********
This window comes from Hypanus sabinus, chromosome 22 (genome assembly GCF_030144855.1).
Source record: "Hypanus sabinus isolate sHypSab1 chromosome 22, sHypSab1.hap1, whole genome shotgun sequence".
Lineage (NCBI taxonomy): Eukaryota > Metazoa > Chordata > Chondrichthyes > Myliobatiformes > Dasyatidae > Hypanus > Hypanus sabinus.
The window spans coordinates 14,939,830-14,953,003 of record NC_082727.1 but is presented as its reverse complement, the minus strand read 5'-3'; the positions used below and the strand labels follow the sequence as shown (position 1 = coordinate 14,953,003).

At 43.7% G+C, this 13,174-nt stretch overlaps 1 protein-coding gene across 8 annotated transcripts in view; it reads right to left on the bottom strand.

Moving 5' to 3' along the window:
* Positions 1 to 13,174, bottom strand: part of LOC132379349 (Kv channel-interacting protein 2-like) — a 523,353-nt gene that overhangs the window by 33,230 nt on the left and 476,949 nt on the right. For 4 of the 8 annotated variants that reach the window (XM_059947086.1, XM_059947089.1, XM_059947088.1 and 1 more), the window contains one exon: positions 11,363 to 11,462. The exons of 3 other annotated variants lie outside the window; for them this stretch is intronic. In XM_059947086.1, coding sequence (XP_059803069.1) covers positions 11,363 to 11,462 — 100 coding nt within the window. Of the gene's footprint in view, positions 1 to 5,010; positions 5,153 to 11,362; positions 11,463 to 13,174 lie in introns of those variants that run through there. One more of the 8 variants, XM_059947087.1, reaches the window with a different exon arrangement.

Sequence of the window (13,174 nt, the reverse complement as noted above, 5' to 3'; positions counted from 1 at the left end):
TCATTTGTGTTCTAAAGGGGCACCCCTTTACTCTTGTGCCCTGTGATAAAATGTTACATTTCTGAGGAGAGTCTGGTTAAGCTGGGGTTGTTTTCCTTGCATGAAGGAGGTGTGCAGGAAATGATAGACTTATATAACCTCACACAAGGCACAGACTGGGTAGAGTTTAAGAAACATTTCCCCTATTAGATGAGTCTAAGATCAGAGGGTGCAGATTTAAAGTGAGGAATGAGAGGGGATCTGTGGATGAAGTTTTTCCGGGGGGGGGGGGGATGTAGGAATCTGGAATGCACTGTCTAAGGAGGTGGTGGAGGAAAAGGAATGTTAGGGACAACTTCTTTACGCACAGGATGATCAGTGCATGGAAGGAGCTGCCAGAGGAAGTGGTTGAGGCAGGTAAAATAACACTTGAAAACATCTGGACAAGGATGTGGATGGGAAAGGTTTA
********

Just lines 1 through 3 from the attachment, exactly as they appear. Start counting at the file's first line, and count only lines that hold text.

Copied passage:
This window comes from Hypanus sabinus, chromosome 22 (genome assembly GCF_030144855.1).
Source record: "Hypanus sabinus isolate sHypSab1 chromosome 22, sHypSab1.hap1, whole genome shotgun sequence".
Lineage (NCBI taxonomy): Eukaryota > Metazoa > Chordata > Chondrichthyes > Myliobatiformes > Dasyatidae > Hypanus > Hypanus sabinus.